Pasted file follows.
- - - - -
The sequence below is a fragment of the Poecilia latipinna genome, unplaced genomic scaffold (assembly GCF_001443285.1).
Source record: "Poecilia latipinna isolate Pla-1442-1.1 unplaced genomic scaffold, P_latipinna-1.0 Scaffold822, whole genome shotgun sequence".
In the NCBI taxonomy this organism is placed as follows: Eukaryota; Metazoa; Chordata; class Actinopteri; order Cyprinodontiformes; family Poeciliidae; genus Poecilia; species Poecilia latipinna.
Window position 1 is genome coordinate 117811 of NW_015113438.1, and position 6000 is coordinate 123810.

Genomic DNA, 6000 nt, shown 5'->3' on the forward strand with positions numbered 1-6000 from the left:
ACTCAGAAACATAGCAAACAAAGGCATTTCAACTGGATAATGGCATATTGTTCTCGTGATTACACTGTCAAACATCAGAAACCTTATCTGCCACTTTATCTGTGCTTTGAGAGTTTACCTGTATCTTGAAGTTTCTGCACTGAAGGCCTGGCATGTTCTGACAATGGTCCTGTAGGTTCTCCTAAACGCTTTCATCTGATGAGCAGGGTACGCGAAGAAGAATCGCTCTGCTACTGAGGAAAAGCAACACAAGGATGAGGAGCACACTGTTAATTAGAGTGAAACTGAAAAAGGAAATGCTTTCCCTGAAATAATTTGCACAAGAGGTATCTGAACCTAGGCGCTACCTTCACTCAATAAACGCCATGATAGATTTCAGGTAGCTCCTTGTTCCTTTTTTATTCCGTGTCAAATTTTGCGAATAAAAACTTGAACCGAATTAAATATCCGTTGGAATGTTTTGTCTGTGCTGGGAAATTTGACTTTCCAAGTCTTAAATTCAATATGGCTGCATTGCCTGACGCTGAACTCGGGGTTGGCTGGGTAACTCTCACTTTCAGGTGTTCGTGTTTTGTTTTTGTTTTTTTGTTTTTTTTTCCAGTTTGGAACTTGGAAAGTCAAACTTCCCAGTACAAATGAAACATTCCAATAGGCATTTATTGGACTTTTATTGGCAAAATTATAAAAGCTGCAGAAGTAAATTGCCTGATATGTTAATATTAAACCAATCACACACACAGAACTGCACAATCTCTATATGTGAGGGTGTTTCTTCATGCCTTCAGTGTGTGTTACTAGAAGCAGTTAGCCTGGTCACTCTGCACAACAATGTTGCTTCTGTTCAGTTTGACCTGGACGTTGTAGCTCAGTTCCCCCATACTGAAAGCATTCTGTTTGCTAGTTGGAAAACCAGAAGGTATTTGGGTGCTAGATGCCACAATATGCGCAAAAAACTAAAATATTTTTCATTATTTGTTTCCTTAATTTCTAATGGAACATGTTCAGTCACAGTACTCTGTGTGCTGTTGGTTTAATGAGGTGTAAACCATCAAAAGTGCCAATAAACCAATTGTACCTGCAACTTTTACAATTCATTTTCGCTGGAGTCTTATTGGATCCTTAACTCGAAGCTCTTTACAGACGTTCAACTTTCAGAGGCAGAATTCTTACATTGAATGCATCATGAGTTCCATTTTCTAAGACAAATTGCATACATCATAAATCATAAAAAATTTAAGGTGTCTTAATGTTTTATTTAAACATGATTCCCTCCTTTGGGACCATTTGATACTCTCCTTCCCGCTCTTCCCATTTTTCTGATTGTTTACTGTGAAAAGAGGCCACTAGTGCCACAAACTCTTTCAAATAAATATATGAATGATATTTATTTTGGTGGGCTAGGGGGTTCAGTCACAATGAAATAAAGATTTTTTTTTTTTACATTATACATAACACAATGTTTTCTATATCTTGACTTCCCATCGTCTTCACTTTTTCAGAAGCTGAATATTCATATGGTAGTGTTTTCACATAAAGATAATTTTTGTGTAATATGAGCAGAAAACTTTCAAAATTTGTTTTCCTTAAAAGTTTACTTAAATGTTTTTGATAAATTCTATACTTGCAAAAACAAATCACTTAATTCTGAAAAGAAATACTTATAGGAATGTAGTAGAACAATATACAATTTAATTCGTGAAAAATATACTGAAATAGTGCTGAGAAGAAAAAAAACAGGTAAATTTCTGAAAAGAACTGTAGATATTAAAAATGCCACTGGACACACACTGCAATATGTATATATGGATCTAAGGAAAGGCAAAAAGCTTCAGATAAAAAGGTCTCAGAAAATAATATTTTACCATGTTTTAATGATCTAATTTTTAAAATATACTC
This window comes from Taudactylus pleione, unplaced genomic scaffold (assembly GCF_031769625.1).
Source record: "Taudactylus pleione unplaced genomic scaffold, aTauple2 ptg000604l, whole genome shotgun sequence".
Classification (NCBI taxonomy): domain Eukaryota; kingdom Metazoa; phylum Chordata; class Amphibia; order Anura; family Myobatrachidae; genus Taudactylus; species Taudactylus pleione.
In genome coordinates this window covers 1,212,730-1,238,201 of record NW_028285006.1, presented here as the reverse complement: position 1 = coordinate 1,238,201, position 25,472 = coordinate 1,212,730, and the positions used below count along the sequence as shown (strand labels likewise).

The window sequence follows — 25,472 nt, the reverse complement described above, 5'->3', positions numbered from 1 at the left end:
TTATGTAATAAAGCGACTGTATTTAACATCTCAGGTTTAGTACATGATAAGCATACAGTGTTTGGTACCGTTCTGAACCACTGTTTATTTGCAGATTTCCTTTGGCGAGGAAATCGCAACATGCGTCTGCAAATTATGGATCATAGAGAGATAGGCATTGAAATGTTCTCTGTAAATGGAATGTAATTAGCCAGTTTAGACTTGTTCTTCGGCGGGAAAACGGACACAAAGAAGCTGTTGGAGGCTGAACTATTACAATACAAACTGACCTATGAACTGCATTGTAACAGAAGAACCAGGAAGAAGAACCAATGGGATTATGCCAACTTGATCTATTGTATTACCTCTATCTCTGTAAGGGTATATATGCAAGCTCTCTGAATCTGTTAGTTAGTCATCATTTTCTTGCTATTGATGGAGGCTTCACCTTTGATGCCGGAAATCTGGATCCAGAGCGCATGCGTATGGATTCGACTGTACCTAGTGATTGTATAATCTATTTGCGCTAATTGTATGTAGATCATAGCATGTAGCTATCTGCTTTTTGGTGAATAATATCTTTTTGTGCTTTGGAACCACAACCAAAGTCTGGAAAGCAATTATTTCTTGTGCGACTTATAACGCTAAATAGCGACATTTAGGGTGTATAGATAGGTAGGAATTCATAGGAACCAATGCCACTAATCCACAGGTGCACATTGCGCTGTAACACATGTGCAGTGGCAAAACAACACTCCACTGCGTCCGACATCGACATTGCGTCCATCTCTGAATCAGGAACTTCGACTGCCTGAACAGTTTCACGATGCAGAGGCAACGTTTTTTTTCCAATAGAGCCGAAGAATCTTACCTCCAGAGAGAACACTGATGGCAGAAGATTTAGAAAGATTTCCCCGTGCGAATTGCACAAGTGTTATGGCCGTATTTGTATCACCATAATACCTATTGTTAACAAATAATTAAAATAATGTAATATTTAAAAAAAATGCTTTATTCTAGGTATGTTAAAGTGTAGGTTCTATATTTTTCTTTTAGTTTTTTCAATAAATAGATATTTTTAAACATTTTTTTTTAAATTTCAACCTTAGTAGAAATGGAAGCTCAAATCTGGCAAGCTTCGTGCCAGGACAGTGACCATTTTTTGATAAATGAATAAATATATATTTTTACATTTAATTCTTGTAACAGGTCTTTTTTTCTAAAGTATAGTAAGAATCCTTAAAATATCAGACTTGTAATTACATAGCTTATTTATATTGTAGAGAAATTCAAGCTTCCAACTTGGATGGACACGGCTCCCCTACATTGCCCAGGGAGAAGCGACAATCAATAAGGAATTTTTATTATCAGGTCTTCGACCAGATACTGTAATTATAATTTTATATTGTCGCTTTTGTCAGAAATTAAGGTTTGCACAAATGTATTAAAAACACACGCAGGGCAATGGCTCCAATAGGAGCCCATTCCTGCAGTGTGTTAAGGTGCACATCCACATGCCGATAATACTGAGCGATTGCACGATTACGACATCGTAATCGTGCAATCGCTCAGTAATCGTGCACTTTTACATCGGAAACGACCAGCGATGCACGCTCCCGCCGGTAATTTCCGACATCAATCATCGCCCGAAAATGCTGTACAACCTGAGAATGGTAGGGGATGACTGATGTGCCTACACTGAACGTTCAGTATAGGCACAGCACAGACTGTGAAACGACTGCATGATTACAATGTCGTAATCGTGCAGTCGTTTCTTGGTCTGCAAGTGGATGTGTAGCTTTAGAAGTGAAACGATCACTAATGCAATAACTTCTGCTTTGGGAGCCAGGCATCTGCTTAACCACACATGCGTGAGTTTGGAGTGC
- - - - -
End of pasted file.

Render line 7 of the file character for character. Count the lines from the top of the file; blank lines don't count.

This window comes from Taudactylus pleione, unplaced genomic scaffold (assembly GCF_031769625.1).